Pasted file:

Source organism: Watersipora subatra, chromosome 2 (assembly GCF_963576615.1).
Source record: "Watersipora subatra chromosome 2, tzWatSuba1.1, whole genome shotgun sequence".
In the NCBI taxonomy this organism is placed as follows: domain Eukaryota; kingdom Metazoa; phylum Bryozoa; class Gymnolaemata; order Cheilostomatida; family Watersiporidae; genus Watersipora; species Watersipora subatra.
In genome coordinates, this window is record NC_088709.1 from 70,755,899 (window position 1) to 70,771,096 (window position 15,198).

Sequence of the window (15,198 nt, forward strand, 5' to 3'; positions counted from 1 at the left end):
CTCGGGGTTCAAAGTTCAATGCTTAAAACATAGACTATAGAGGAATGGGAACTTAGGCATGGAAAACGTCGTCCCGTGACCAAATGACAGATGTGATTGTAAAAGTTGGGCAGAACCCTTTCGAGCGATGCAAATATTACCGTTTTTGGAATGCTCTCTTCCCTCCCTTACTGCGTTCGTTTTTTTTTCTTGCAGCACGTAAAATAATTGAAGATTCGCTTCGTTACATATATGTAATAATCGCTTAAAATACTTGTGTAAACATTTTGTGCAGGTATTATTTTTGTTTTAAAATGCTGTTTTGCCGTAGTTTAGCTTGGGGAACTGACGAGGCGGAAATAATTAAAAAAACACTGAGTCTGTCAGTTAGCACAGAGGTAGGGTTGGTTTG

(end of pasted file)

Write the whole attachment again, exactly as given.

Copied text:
Source organism: Watersipora subatra, chromosome 2 (assembly GCF_963576615.1).
Source record: "Watersipora subatra chromosome 2, tzWatSuba1.1, whole genome shotgun sequence".
In the NCBI taxonomy this organism is placed as follows: domain Eukaryota; kingdom Metazoa; phylum Bryozoa; class Gymnolaemata; order Cheilostomatida; family Watersiporidae; genus Watersipora; species Watersipora subatra.
In genome coordinates, this window is record NC_088709.1 from 70,755,899 (window position 1) to 70,771,096 (window position 15,198).

Sequence of the window (15,198 nt, forward strand, 5' to 3'; positions counted from 1 at the left end):
CTCGGGGTTCAAAGTTCAATGCTTAAAACATAGACTATAGAGGAATGGGAACTTAGGCATGGAAAACGTCGTCCCGTGACCAAATGACAGATGTGATTGTAAAAGTTGGGCAGAACCCTTTCGAGCGATGCAAATATTACCGTTTTTGGAATGCTCTCTTCCCTCCCTTACTGCGTTCGTTTTTTTTTCTTGCAGCACGTAAAATAATTGAAGATTCGCTTCGTTACATATATGTAATAATCGCTTAAAATACTTGTGTAAACATTTTGTGCAGGTATTATTTTTGTTTTAAAATGCTGTTTTGCCGTAGTTTAGCTTGGGGAACTGACGAGGCGGAAATAATTAAAAAAACACTGAGTCTGTCAGTTAGCACAGAGGTAGGGTTGGTTTG